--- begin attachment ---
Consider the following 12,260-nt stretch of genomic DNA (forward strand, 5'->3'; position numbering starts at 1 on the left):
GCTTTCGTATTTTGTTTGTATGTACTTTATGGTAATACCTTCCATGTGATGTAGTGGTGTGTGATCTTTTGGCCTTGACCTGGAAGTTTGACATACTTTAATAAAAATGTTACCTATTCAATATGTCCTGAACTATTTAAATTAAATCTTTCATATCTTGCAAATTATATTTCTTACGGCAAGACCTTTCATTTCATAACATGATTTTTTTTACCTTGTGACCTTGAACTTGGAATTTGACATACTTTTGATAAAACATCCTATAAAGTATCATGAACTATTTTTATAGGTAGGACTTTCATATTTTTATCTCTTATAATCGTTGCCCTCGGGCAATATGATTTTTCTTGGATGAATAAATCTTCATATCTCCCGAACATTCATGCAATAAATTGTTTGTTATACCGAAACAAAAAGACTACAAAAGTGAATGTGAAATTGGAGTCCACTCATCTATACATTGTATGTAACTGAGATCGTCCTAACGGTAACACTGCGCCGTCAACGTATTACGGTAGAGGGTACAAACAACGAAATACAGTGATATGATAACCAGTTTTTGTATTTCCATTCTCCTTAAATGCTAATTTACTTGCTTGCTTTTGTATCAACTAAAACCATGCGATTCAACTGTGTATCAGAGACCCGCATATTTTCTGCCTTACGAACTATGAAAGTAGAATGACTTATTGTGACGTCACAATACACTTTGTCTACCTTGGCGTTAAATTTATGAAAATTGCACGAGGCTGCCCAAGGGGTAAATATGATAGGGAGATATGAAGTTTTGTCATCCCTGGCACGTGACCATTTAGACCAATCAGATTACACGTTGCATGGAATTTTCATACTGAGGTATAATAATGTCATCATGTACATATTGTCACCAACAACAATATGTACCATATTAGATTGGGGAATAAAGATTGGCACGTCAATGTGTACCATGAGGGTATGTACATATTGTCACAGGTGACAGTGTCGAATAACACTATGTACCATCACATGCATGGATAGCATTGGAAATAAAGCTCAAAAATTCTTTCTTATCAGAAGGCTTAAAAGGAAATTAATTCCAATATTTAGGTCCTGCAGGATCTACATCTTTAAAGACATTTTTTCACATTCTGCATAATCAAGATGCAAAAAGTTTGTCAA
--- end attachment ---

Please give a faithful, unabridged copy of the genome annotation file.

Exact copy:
Consider the following 12,260-nt stretch of genomic DNA (forward strand, 5'->3'; position numbering starts at 1 on the left):
GCTTTCGTATTTTGTTTGTATGTACTTTATGGTAATACCTTCCATGTGATGTAGTGGTGTGTGATCTTTTGGCCTTGACCTGGAAGTTTGACATACTTTAATAAAAATGTTACCTATTCAATATGTCCTGAACTATTTAAATTAAATCTTTCATATCTTGCAAATTATATTTCTTACGGCAAGACCTTTCATTTCATAACATGATTTTTTTTACCTTGTGACCTTGAACTTGGAATTTGACATACTTTTGATAAAACATCCTATAAAGTATCATGAACTATTTTTATAGGTAGGACTTTCATATTTTTATCTCTTATAATCGTTGCCCTCGGGCAATATGATTTTTCTTGGATGAATAAATCTTCATATCTCCCGAACATTCATGCAATAAATTGTTTGTTATACCGAAACAAAAAGACTACAAAAGTGAATGTGAAATTGGAGTCCACTCATCTATACATTGTATGTAACTGAGATCGTCCTAACGGTAACACTGCGCCGTCAACGTATTACGGTAGAGGGTACAAACAACGAAATACAGTGATATGATAACCAGTTTTTGTATTTCCATTCTCCTTAAATGCTAATTTACTTGCTTGCTTTTGTATCAACTAAAACCATGCGATTCAACTGTGTATCAGAGACCCGCATATTTTCTGCCTTACGAACTATGAAAGTAGAATGACTTATTGTGACGTCACAATACACTTTGTCTACCTTGGCGTTAAATTTATGAAAATTGCACGAGGCTGCCCAAGGGGTAAATATGATAGGGAGATATGAAGTTTTGTCATCCCTGGCACGTGACCATTTAGACCAATCAGATTACACGTTGCATGGAATTTTCATACTGAGGTATAATAATGTCATCATGTACATATTGTCACCAACAACAATATGTACCATATTAGATTGGGGAATAAAGATTGGCACGTCAATGTGTACCATGAGGGTATGTACATATTGTCACAGGTGACAGTGTCGAATAACACTATGTACCATCACATGCATGGATAGCATTGGAAATAAAGCTCAAAAATTCTTTCTTATCAGAAGGCTTAAAAGGAAATTAATTCCAATATTTAGGTCCTGCAGGATCTACATCTTTAAAGACATTTTTTCACATTCTGCATAATCAAGATGCAAAAAGTTTGTCAA